The Final Movement

Her toilet had not flushed since February 21, 1997, two weeks after her husband died. Now 79, Marigold Fitzcummings had developed quite the landmark of fecal matter. It began without purpose. The old lady could no longer control her bowels. Incontinence coupled with the out of service lavatory led her to squat in the corner of her screened-in back porch. The BACK porch, because she was a lady.

After so many years the defecation formation had evolved to be the defining aspect of the house. In many ways it had its own personality. It towered and twisted like a huge earthen chimney imagined by a depressed Dr. Seuss. It was bedazzled with fungi of the most loathsome hues. A buzzing halo of insects incessantly circled it as if trapped in its odiferous orbit. The heat emanating from its core had melted the glass windows of the adjacent kitchen. There was a wreath of dead porcupines, raccoons, and stoats about its base. Many critters, curiously drawn in by the stench, had been done in by the same fatal fumes. The heat had accelerated their decomposition and all but the hardiest were skeletized within a week. The wooden beams and pillars that held the house together had warped away from the heap as if to escape it. There was a humid mist that engulfed a 5 mile radius around the overpoweringly fragrant epicenter. If one entered into this radius one would feel that same sudden hot gust of air one feels when one disembarks a plane in an equatorial country. Piles of bird corpses rakishly festooned the line of demarcation in a near perfect circumference.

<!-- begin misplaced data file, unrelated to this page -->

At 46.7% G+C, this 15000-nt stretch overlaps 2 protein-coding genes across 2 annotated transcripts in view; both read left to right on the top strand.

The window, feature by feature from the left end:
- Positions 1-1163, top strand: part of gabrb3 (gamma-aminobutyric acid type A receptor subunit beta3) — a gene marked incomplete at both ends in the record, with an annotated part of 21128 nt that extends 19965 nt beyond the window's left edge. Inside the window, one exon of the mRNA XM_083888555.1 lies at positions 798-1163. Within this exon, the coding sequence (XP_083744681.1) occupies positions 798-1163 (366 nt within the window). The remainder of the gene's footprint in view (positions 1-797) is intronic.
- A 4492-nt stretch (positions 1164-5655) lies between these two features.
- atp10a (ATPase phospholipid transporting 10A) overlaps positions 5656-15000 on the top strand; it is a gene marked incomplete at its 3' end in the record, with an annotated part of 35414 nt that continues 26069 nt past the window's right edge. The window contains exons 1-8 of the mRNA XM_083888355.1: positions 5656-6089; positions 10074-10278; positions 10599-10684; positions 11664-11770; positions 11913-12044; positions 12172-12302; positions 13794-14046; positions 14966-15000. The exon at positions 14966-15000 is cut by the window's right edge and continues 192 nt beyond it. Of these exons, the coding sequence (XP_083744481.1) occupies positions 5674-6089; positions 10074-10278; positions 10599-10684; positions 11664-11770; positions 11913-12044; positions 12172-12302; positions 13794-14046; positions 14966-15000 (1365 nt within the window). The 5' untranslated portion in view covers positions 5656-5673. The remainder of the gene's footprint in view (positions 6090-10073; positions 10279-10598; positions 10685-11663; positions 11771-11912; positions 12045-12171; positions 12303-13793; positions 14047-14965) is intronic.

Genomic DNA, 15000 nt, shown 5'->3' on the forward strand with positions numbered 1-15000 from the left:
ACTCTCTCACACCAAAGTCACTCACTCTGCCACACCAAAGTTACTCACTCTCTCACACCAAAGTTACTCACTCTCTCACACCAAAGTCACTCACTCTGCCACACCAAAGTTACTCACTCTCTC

One sparkling day in August, Marigold went out to the porch to add to the mound. As she let down her polka-dotted bloomers, the steaming excrement mountain did something new. A delicate poop appendage, not unlike a squid tentacle, reached out and affectionately caressed her, leaving a brown streak mark down her cheek. Marigold looked up at her grandest creation.

“No more,” flapped its featureless Muppet-like maw. It’s voice was a thousand beautiful, juicy breaking-of-winds, yet it somehow managed a whisper.

Bemused, Marigold began to release her waste uncontrollably on the floor.

“You’ve given me so much already,” it belched.

The rotted floorboards creaked and snapped and the enormously dense ordure mound lifted its immense mass and separated itself from the house. The entire porch violently tilted like a swing whose chain had just been cut on one side. Marigold watched on, unsure of her feelings, as the monstrous dejecta loafed off into the pines—which wilted as it sluggishly passed.

She gazed into the trees for hours, perhaps vainly hoping it would return. Her screen porch now a shambles, she was suddenly exposed to the elements she had previously shunned. Not fourteen seconds after the turd departed, Marigold was shot through the eye by her blind senile neighbor, Bernie Topplebin, who thought he was hunting arctic yaks.


J. Burrello